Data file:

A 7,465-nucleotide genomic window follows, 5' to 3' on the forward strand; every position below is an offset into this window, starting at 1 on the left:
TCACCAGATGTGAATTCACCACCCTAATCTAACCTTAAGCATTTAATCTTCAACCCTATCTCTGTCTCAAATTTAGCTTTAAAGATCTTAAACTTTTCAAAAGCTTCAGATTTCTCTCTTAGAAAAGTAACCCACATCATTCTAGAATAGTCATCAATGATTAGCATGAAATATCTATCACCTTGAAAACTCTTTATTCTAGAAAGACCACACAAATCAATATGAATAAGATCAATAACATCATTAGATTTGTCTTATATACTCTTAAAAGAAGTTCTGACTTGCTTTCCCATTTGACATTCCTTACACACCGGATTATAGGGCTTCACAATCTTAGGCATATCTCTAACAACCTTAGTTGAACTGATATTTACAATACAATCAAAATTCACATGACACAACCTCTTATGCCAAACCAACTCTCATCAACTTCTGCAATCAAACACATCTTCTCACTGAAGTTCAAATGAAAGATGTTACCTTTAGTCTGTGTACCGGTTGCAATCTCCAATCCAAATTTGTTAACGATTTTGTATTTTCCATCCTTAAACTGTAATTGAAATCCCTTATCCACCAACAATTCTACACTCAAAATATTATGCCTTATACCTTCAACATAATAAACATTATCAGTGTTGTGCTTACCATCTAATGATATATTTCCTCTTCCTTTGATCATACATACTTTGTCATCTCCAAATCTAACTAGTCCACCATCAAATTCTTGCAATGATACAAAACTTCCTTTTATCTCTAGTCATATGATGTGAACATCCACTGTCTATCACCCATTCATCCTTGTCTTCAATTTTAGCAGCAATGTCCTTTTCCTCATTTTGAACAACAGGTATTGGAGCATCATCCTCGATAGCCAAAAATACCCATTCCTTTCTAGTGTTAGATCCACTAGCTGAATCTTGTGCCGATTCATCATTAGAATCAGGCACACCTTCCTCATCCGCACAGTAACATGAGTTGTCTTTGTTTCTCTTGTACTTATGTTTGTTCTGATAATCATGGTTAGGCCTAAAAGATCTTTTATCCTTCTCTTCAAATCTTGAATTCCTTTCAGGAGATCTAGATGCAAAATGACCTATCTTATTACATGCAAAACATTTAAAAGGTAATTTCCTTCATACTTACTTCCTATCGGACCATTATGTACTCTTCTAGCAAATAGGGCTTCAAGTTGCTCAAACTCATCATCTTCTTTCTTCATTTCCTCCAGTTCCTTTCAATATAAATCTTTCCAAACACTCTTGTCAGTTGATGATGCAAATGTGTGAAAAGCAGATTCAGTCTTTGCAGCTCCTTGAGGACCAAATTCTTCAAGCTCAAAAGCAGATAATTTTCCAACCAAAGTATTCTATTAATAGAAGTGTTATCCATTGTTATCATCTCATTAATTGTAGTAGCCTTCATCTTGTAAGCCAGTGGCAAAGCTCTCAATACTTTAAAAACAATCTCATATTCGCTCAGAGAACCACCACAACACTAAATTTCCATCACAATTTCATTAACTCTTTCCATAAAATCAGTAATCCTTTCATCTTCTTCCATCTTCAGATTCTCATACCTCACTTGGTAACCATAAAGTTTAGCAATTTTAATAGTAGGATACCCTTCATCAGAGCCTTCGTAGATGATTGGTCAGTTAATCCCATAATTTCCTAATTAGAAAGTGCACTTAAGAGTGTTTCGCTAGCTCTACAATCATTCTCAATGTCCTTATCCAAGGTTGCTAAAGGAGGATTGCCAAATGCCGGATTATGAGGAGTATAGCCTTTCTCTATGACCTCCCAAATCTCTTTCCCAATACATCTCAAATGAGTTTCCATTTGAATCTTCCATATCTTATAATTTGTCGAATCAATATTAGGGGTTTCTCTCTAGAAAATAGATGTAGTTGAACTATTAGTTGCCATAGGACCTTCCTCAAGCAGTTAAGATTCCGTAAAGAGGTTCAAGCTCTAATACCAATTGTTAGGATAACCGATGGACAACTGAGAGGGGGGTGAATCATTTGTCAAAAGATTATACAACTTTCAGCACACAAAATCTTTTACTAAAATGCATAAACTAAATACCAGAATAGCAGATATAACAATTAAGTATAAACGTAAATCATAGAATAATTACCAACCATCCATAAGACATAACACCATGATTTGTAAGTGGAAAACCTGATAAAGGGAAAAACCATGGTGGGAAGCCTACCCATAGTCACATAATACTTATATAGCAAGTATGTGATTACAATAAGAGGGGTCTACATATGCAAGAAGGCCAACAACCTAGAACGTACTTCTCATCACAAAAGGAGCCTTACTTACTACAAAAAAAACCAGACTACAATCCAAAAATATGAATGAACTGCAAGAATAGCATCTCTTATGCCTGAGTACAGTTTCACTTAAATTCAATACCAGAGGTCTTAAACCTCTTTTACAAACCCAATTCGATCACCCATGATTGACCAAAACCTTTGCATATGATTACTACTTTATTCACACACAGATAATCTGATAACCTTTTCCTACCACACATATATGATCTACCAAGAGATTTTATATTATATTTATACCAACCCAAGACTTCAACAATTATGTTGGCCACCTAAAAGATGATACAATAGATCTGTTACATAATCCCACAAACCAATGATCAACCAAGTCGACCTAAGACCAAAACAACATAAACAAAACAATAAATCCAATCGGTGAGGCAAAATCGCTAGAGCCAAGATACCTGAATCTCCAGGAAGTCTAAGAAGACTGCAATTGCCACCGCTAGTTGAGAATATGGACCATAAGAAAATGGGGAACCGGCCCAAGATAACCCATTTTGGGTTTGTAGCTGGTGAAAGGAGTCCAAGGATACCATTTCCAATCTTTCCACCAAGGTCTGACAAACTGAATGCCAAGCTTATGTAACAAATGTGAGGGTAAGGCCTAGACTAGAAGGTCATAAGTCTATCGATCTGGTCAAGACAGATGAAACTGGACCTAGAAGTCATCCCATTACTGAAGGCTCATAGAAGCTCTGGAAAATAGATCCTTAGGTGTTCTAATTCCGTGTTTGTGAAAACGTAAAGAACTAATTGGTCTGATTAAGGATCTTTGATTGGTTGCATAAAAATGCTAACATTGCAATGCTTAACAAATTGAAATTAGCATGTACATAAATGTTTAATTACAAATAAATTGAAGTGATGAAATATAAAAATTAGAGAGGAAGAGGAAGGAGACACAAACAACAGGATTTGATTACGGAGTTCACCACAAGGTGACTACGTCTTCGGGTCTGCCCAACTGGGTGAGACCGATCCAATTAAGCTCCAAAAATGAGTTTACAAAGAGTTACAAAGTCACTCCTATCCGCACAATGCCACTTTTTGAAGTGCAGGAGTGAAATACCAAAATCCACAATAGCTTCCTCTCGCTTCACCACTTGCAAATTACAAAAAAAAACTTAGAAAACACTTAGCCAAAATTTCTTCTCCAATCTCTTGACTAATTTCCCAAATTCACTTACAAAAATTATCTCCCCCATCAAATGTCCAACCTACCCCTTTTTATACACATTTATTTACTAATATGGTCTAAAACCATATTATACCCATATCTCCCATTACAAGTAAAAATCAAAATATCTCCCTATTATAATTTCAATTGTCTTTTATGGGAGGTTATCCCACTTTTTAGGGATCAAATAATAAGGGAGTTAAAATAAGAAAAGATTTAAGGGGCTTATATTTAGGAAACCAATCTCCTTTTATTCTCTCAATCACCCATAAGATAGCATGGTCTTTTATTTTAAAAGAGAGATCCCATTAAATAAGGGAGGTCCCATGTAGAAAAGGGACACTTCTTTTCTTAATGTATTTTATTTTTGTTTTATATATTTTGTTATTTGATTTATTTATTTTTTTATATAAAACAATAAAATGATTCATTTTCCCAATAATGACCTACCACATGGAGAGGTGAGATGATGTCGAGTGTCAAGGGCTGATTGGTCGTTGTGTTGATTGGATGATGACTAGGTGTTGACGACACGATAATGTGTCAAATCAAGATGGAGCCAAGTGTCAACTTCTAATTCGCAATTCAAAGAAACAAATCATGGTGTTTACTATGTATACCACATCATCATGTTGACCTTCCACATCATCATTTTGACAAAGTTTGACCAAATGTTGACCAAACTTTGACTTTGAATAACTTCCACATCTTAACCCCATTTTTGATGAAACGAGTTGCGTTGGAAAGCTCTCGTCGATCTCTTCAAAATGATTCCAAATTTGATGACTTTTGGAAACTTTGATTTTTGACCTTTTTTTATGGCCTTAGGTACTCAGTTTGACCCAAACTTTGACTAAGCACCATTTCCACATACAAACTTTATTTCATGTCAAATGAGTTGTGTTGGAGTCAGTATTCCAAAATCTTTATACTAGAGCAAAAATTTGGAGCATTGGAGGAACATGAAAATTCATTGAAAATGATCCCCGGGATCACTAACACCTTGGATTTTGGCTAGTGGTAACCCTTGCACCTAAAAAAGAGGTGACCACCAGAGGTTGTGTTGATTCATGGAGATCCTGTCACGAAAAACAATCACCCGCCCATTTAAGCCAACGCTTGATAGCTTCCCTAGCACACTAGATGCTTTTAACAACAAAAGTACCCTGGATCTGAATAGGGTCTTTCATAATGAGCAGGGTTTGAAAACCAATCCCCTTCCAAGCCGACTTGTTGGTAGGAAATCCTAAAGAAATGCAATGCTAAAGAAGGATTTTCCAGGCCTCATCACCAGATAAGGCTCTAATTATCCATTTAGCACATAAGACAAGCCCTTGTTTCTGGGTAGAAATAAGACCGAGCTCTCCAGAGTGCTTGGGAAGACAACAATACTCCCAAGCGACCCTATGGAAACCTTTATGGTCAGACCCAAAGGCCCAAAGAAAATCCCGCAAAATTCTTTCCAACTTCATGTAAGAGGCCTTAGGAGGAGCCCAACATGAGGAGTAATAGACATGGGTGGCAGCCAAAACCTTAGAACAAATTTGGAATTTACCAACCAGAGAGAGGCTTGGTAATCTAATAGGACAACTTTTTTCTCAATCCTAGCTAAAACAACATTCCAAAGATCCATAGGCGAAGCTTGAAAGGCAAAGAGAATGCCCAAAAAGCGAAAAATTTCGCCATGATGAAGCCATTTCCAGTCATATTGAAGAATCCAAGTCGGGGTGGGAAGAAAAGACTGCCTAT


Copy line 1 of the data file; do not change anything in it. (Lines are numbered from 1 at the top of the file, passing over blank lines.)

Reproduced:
A 7,465-nucleotide genomic window follows, 5' to 3' on the forward strand; every position below is an offset into this window, starting at 1 on the left: